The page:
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A few dodgy private training colleges shouldn’t taint the rest

A few anecdotes about dodgy Vocational Education and Training (VET) providers doesn’t mean that the whole system is broken. The World Bank Photo Collection, CC BY-SA

Stories in the media about the cowboy enrolment and training practices of some private Vocational Education and Training (VET) providers have spurred calls for further reform to existing VET funding arrangements.

The anecdotal evidence is pretty damning. But it’s rarely a good idea to make policy on the basis of anecdotal evidence alone. There are good reasons to believe that the overall effect of allowing private providers to compete for publicly funded VET students has been more positive.

We’ve been here before. Before July 2009, the Victorian government had a VET system where it decided how many places, on what courses, and what providers (mostly TAFEs) would be publicly funded. Let’s call it VET Mark I.

It then moved to a system of uncapped student entitlements where students essentially received a taxpayer-funded voucher to put towards the cost of enrolling in any course of their choice with any provider, including private providers (VET Mark II).

At first, the mood seemed positive. But media reports of enrolment blowouts in lifestyle courses like personal training, and anecdotes of cowboy enrolment practices among some private providers, rapidly turned perceptions of these reforms negative.

In 2012, within three years of the original reforms, the (new) state government backtracked, moving to the system we have now in Victoria (and across most of Australia). Funding still follows the student, but governments have clawed back influence on student course choice by offering more generous subsidies for some courses over others (VET Mark III).

VET Mark III may well be better than VET Mark II in ensuring that students learn the skills the economy needs. But without credible evidence from proper independent evaluation, we’ll never know.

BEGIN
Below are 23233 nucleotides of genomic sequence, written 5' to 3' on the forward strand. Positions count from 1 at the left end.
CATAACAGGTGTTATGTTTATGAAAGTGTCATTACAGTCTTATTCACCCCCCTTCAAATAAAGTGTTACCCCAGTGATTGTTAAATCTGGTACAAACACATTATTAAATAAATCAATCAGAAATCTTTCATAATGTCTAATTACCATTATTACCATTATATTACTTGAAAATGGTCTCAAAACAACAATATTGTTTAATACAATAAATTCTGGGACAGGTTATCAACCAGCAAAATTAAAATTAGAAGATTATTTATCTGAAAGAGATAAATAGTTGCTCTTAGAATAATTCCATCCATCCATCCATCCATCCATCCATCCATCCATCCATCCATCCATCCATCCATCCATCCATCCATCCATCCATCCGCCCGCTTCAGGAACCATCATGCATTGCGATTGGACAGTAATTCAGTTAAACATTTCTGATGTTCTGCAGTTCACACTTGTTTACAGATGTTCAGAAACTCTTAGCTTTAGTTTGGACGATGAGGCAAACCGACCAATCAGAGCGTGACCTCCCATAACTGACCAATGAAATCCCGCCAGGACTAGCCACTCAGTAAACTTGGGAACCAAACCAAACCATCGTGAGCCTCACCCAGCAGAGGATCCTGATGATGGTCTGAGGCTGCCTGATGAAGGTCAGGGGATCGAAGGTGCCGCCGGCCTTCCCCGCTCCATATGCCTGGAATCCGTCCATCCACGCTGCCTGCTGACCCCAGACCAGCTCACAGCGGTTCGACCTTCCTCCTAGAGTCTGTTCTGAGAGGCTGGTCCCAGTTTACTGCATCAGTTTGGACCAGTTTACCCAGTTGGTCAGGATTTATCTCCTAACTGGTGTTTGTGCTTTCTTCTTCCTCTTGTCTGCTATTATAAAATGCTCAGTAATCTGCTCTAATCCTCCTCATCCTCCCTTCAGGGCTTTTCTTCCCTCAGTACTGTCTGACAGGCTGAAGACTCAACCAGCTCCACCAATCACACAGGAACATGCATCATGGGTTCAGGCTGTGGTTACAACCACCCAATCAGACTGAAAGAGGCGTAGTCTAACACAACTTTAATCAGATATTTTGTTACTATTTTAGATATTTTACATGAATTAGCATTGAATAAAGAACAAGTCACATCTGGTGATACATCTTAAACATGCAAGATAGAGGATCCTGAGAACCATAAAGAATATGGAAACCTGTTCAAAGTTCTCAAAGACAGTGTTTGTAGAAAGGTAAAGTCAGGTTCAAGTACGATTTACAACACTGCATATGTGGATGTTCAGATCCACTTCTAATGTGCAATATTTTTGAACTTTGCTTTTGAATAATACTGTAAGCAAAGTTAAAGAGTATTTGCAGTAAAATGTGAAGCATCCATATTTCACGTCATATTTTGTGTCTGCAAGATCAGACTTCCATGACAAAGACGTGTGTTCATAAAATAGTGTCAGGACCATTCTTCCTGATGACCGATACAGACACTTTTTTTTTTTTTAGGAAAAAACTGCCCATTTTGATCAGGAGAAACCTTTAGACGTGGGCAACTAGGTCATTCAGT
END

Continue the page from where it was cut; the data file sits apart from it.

What we do know from just such an evaluation of the move from VET Mark I to VET Mark II is that, on average, when students are offered free choice among courses and providers, whether private or public, they tend to choose wisely.

The 2009 move from VET Mark I to VET Mark II in Victoria increased both the proportion of enrolments in courses in skill-shortage areas and the proportion of enrolments linked to higher-wage occupations.

The same evaluation also shows that qualification completion rates improved in Victoria as a result of increasing student choice and allowing private providers to contest the VET market.

This not only reflects the fact that completion rates tend to be higher for students enrolled with private providers, but also that completion rates increased for students enrolled with TAFEs. Increasing competition for students between VET providers can ensure quality in the system, because all providers have to up their game.

Message to policy makers: don’t panic

Policymakers concerned about cowboy practices among some private providers should take measures to stamp out such practices. Measures announced today by Assistant Training Minister Simon Birmingham are a step in the right direction.

However, when considering more fundamental reforms that may follow-on from the current Senate inquiry, the government needs to stay focused on the overall picture and not throw the baby out with the bathwater.

The best evidence we have so far suggests that VET outcomes have improved as a result of reforms increasing student choice and allowing private providers to contest the market.

We also need to improve the information available to potential VET students, providers, governments and researchers. Competition is more likely to have positive impacts where high-quality information (including provider/course-specific information and subsequent student outcomes in the workforce) is freely available to all.

Policy decisions are more likely to be sensible where they are informed by credible and timely evidence based on independent analyses, rather than made on the hoof in response to anecdotes about shocking, but perhaps atypical, provider behaviour.

Most importantly we need better information on course quality. There’s no one perfect measure here, so we should be looking at corroborating evidence across a range of measures.

Currently, the data collection required for an evidence base in VET is lacking. But it could be done and it needn’t be expensive. Until we take this step we risk making policy, if not quite in the dark, then at best in the half-light.

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